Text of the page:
SJ: Australia came back and won the ODI series 2-1. Would it be fair to say that longer the format, the better the Aussies are to India at this moment?
SP: I wouldn’t really agree with that. I actually felt we were pretty close in the 2nd ODI. I thought if we had taken two more wickets, we could have won that.
See, we were playing in Australia against Australians. They knew the wicket better probably. I wouldn’t say that there is a lot of difference between the two sides. We are pretty close, and we are getting closer to them. I’m sure, in no time, you will be saying the opposite probably. I’m hopeful that we will continue doing well. As Mithali di said, we are not as good in the shorter versions as in the longer format but we have proved to ourselves and everyone else that we are good even in the shorter formats. We will strive hard to do well in the ODI format as well.
SJ: England, Australia and New Zealand have had contracted players for a while now. They have ha a more stable system for a while now as well. Now, 11 Indian players have also been centrally contracted. Where do you see further improvements are needed to close the gap between them and India, and perhaps pass them?
SP: Things are obviously looking better [for us now]. We didn’t use to have central contracts, but from this year, we do. Next year, probably there will be a few more additions to that list. BCCI is trying everything they could to help us out. The domestic set up has improved a lot as well. A Under-20 T20 tournament has come up. All these steps in the right direction.
SJ: Question from listener Brinda: Do Indian women players have the option of playing domestic cricket abroad, for example, in England or Australia? If that option were to exist, would you consider it?
SP: I really don’t know. The summers in England are in July and August. I do not have an idea about getting the NOC and all that. I don’t think BCCI would have any problems with that because recently [Cheteshwar] Pujara went to England and played domestic cricket. I think we need to have our calendar in place first for that. Because last year, we played New Zealand during [June-July]. So, shouldn’t be a problem [if players are free].
SJ: The Women’s BBL was a tremendous success in Australia this year both at the ground and the viewership on TV. I was reading an article on it on Cricinfo recently. There were players from a lot of the countries in WBBL but none from India. Jhulan was asked in one of the press conferences about it and she said, “Things weren’t in place this year, but may be in the future.” What do you think of that – Indians taking part in WBBL?
SP: I’m sure in the near future we will be able to take part in WBBL. We had the domestic season going on, this year. And so, we couldn’t really commit to WBBL. I’m sure our players will be welcome there, not just us but other countries as well. And that’s reaping results already. I was just following the scores, South Africa have beaten England and [Marizanne] Kapp played a brilliant knock. You get better when you play against the best in the world. Hopefully, we get to play in the WBBL although having our own version of it in India would be better.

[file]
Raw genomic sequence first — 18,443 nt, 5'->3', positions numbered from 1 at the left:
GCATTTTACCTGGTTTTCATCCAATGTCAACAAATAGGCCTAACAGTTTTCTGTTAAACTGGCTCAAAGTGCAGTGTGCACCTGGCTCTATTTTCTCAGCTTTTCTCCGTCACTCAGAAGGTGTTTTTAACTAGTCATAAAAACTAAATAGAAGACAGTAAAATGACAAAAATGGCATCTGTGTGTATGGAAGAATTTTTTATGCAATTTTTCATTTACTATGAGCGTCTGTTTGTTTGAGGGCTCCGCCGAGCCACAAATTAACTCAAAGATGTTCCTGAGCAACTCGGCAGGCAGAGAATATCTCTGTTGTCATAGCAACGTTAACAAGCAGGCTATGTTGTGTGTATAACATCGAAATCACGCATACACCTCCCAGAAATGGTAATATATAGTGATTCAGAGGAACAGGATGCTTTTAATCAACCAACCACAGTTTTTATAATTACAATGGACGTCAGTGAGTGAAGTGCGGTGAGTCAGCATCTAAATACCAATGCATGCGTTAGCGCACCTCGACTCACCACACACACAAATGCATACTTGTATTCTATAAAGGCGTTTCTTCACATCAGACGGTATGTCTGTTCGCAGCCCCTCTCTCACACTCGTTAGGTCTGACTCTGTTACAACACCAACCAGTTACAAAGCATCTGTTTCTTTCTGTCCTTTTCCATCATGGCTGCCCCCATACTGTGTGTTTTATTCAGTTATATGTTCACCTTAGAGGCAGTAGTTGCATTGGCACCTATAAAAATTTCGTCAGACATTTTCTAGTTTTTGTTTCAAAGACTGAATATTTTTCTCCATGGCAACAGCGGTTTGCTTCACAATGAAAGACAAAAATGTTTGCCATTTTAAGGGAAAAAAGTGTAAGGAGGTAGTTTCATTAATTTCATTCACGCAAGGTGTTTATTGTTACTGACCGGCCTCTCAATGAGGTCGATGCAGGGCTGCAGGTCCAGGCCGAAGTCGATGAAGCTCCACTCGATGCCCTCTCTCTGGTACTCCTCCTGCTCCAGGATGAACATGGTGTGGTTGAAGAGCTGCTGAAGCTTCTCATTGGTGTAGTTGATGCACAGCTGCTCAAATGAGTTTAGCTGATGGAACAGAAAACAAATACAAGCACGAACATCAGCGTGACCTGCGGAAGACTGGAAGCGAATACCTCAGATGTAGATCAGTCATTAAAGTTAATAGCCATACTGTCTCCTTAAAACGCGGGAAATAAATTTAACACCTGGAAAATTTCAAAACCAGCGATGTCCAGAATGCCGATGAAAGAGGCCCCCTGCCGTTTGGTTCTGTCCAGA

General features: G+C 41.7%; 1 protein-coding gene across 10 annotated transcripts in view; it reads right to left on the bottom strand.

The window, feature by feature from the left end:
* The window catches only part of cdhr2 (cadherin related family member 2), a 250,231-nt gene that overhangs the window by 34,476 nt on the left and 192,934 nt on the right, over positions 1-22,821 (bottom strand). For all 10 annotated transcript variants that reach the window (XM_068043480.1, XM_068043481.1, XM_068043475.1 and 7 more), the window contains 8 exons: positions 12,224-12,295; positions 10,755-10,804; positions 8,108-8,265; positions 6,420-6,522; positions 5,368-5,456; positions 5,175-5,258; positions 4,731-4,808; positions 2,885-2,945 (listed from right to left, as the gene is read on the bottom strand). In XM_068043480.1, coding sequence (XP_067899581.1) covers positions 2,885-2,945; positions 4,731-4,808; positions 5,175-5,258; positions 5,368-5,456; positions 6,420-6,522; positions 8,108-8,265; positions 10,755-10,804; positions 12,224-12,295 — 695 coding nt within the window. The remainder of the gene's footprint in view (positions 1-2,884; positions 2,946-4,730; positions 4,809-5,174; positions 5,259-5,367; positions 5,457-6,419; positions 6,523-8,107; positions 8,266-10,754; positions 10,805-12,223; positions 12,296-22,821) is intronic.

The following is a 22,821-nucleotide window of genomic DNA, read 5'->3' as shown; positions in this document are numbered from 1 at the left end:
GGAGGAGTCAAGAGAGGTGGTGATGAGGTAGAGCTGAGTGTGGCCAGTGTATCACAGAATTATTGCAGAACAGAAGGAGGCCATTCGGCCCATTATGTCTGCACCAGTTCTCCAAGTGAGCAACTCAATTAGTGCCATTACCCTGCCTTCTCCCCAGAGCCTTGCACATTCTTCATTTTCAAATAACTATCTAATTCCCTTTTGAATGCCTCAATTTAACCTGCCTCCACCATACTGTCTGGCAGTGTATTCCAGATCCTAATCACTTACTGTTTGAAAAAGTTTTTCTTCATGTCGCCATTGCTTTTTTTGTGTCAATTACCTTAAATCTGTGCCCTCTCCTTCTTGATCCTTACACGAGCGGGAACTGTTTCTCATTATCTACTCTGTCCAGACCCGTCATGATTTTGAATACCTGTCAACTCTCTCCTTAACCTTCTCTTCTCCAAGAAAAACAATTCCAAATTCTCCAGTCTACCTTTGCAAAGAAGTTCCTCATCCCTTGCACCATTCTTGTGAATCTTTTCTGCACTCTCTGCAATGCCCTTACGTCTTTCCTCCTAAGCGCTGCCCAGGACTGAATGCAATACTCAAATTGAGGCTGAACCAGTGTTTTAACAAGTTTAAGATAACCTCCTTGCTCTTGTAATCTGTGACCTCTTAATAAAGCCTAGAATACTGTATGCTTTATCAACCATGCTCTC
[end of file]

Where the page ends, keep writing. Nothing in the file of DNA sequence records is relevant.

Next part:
SJ: You are getting ready to play Sri Lanka, and then you have the World T20, and then the ODI World Cup in 2017. Obviously winning the cup at home would be great, but where are you as a side now?
SP: We take one series at a time. Next thing on our to-do list is the Sri Lanka series. The first 3 matches, for the ICC Championship are really crucial because we want to collect all six points that we can from these 3 matches as that would decide our standings in the ICC Championship table. Considering we are playing those matches in India, we should be able to do well in those.
Following that, there are three T20s against Sri Lanka which will be our preparation for the World T20 that will help us identify the combinations we will play in the world cup. Next month or two is going to be really important for us. Exciting times ahead.
SJ: You mentioned the ODI championship. India is currently 7th in the table. The top 4 get automatic qualification to World Cup in 2017. You mentioned the three matches against Sri Lanka, and have matches against West Indies who are 2nd in the table and also against Pakistan who are one spot ahead of India. Do you see India realistically making the Top 4 and get automatic qualification or it doesn’t really matter how you qualify for the world cup?
SP: The best we can do is what’s in our hands. We will try to win all the 9 matches we have against the three countries. What other sides do is not in our control. Do what we can do the best.
SJ: Alright, on that note, thank you so much for being on the show, Shikha, and I wish you the very best in the Sri Lanka series and the World T20 going forward.
SP: Thanks a lot. It was a pleasure talking to you.
SJ: Thank you.